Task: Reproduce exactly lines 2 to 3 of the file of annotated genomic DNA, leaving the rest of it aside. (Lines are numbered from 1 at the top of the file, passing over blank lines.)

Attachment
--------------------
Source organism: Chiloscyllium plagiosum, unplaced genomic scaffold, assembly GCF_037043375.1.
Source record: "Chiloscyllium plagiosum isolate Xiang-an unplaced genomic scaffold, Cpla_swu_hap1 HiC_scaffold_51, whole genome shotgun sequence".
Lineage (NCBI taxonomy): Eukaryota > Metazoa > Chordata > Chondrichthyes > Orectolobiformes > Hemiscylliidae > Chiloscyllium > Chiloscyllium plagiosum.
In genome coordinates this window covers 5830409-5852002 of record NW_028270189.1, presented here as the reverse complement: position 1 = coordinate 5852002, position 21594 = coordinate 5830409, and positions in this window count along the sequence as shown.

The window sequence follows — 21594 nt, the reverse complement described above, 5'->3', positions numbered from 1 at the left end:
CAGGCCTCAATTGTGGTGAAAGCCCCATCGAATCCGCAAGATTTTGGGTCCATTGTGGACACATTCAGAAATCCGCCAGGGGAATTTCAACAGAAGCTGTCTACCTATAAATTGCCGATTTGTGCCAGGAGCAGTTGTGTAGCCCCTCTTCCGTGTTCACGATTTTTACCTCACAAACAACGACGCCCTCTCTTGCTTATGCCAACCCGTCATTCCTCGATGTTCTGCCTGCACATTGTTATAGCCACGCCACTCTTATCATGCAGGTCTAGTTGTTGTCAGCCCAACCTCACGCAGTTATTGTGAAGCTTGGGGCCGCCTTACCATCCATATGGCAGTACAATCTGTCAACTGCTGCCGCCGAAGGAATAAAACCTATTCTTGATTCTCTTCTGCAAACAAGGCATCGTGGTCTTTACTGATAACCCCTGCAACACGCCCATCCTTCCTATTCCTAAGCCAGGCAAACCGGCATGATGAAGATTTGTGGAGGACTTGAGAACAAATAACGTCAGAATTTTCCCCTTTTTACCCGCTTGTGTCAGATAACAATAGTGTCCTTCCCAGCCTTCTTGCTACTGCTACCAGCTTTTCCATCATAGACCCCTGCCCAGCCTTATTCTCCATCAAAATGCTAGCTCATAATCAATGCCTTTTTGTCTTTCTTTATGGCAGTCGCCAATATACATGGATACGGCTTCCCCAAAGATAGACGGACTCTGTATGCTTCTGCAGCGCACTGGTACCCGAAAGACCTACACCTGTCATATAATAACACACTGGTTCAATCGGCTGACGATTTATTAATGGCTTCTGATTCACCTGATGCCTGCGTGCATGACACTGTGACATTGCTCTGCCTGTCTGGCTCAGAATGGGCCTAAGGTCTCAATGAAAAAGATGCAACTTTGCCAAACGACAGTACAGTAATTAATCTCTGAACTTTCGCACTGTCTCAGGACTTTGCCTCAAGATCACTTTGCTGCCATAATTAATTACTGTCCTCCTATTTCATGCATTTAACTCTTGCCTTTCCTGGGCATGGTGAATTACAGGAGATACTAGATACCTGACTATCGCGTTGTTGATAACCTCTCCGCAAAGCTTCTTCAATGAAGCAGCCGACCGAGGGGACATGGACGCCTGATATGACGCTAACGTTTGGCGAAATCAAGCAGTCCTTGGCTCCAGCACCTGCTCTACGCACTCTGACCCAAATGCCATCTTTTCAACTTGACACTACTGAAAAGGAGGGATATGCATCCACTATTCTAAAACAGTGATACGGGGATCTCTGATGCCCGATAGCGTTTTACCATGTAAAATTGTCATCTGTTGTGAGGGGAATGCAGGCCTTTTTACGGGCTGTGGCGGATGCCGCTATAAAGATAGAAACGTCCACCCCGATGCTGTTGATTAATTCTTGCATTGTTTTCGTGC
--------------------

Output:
Source record: "Chiloscyllium plagiosum isolate Xiang-an unplaced genomic scaffold, Cpla_swu_hap1 HiC_scaffold_51, whole genome shotgun sequence".
Lineage (NCBI taxonomy): Eukaryota > Metazoa > Chordata > Chondrichthyes > Orectolobiformes > Hemiscylliidae > Chiloscyllium > Chiloscyllium plagiosum.